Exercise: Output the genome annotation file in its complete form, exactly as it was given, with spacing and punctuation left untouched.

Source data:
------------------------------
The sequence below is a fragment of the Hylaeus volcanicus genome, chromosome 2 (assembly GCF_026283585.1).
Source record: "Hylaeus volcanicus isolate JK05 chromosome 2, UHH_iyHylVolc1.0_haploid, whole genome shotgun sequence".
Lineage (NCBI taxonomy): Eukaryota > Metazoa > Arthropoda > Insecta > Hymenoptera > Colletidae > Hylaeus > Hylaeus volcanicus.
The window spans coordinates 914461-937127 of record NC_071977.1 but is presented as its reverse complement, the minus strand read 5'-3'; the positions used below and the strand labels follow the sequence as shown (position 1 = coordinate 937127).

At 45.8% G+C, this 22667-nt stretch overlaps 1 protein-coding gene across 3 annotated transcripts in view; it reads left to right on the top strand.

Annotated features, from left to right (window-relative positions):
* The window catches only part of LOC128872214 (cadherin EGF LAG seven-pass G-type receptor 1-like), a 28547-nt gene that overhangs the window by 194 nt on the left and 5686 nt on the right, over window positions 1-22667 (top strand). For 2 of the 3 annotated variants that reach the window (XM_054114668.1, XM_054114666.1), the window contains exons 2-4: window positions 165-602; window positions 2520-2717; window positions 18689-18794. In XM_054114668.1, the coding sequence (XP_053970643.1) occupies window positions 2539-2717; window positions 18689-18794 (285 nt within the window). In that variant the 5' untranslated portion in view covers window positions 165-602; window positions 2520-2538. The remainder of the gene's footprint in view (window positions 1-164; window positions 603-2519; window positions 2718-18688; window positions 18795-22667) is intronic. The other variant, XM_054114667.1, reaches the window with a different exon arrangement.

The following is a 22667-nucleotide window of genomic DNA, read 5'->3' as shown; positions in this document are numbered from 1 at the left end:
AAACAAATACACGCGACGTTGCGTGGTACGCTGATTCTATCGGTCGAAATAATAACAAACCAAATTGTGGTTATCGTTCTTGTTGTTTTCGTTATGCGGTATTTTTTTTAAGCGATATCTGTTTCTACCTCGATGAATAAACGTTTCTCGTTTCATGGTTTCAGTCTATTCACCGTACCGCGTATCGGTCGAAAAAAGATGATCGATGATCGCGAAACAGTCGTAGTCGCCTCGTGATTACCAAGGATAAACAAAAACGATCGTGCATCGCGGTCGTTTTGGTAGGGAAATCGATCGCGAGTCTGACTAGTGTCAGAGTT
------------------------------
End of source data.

The sequence below is a fragment of the Hylaeus volcanicus genome, chromosome 2 (assembly GCF_026283585.1).
Source record: "Hylaeus volcanicus isolate JK05 chromosome 2, UHH_iyHylVolc1.0_haploid, whole genome shotgun sequence".
Lineage (NCBI taxonomy): Eukaryota > Metazoa > Arthropoda > Insecta > Hymenoptera > Colletidae > Hylaeus > Hylaeus volcanicus.
The window spans coordinates 914461-937127 of record NC_071977.1 but is presented as its reverse complement, the minus strand read 5'-3'; the positions used below and the strand labels follow the sequence as shown (position 1 = coordinate 937127).

At 45.8% G+C, this 22667-nt stretch overlaps 1 protein-coding gene across 3 annotated transcripts in view; it reads left to right on the top strand.

Annotated features, from left to right (window-relative positions):
* The window catches only part of LOC128872214 (cadherin EGF LAG seven-pass G-type receptor 1-like), a 28547-nt gene that overhangs the window by 194 nt on the left and 5686 nt on the right, over window positions 1-22667 (top strand). For 2 of the 3 annotated variants that reach the window (XM_054114668.1, XM_054114666.1), the window contains exons 2-4: window positions 165-602; window positions 2520-2717; window positions 18689-18794. In XM_054114668.1, the coding sequence (XP_053970643.1) occupies window positions 2539-2717; window positions 18689-18794 (285 nt within the window). In that variant the 5' untranslated portion in view covers window positions 165-602; window positions 2520-2538. The remainder of the gene's footprint in view (window positions 1-164; window positions 603-2519; window positions 2718-18688; window positions 18795-22667) is intronic. The other variant, XM_054114667.1, reaches the window with a different exon arrangement.

The following is a 22667-nucleotide window of genomic DNA, read 5'->3' as shown; positions in this document are numbered from 1 at the left end:
AAACAAATACACGCGACGTTGCGTGGTACGCTGATTCTATCGGTCGAAATAATAACAAACCAAATTGTGGTTATCGTTCTTGTTGTTTTCGTTATGCGGTATTTTTTTTAAGCGATATCTGTTTCTACCTCGATGAATAAACGTTTCTCGTTTCATGGTTTCAGTCTATTCACCGTACCGCGTATCGGTCGAAAAAAGATGATCGATGATCGCGAAACAGTCGTAGTCGCCTCGTGATTACCAAGGATAAACAAAAACGATCGTGCATCGCGGTCGTTTTGGTAGGGAAATCGATCGCGAGTCTGACTAGTGTCAGAGTT